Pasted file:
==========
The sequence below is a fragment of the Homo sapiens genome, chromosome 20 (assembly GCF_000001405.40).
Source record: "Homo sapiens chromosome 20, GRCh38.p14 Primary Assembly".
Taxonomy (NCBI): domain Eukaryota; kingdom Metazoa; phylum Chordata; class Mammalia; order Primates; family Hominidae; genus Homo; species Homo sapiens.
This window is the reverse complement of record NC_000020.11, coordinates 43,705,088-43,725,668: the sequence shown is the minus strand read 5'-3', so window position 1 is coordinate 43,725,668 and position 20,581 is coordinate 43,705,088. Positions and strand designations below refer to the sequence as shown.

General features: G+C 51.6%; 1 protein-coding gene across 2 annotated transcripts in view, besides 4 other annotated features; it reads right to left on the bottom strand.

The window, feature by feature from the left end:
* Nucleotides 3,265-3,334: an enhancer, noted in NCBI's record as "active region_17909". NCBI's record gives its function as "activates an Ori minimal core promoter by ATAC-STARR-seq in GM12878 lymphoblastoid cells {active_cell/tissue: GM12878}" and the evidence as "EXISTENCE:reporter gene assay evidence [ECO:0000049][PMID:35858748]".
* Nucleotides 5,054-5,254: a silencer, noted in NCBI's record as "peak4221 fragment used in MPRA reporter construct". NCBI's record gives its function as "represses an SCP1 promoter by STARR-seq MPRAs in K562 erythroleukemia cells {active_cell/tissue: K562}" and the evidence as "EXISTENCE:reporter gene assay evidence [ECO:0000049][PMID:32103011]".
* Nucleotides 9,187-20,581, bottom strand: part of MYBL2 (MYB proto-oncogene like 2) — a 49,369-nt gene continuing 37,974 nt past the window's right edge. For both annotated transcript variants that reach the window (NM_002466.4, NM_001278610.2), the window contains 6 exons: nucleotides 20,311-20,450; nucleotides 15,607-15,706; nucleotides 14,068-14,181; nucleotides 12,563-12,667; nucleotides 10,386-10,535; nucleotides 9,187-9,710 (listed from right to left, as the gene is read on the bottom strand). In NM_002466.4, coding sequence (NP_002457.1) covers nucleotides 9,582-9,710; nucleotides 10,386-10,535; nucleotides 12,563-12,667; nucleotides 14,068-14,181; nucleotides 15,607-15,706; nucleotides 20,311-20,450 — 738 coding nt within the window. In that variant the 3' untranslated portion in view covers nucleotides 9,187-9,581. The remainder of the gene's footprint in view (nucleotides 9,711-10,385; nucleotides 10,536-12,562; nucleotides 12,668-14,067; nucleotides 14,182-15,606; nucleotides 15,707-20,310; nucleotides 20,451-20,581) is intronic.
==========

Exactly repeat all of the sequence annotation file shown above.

The sequence below is a fragment of the Homo sapiens genome, chromosome 20 (assembly GCF_000001405.40).
Source record: "Homo sapiens chromosome 20, GRCh38.p14 Primary Assembly".
Taxonomy (NCBI): domain Eukaryota; kingdom Metazoa; phylum Chordata; class Mammalia; order Primates; family Hominidae; genus Homo; species Homo sapiens.
This window is the reverse complement of record NC_000020.11, coordinates 43,705,088-43,725,668: the sequence shown is the minus strand read 5'-3', so window position 1 is coordinate 43,725,668 and position 20,581 is coordinate 43,705,088. Positions and strand designations below refer to the sequence as shown.

General features: G+C 51.6%; 1 protein-coding gene across 2 annotated transcripts in view, besides 4 other annotated features; it reads right to left on the bottom strand.

The window, feature by feature from the left end:
* Nucleotides 3,265-3,334: an enhancer, noted in NCBI's record as "active region_17909". NCBI's record gives its function as "activates an Ori minimal core promoter by ATAC-STARR-seq in GM12878 lymphoblastoid cells {active_cell/tissue: GM12878}" and the evidence as "EXISTENCE:reporter gene assay evidence [ECO:0000049][PMID:35858748]".
* Nucleotides 5,054-5,254: a silencer, noted in NCBI's record as "peak4221 fragment used in MPRA reporter construct". NCBI's record gives its function as "represses an SCP1 promoter by STARR-seq MPRAs in K562 erythroleukemia cells {active_cell/tissue: K562}" and the evidence as "EXISTENCE:reporter gene assay evidence [ECO:0000049][PMID:32103011]".
* Nucleotides 9,187-20,581, bottom strand: part of MYBL2 (MYB proto-oncogene like 2) — a 49,369-nt gene continuing 37,974 nt past the window's right edge. For both annotated transcript variants that reach the window (NM_002466.4, NM_001278610.2), the window contains 6 exons: nucleotides 20,311-20,450; nucleotides 15,607-15,706; nucleotides 14,068-14,181; nucleotides 12,563-12,667; nucleotides 10,386-10,535; nucleotides 9,187-9,710 (listed from right to left, as the gene is read on the bottom strand). In NM_002466.4, coding sequence (NP_002457.1) covers nucleotides 9,582-9,710; nucleotides 10,386-10,535; nucleotides 12,563-12,667; nucleotides 14,068-14,181; nucleotides 15,607-15,706; nucleotides 20,311-20,450 — 738 coding nt within the window. In that variant the 3' untranslated portion in view covers nucleotides 9,187-9,581. The remainder of the gene's footprint in view (nucleotides 9,711-10,385; nucleotides 10,536-12,562; nucleotides 12,668-14,067; nucleotides 14,182-15,606; nucleotides 15,707-20,310; nucleotides 20,451-20,581) is intronic.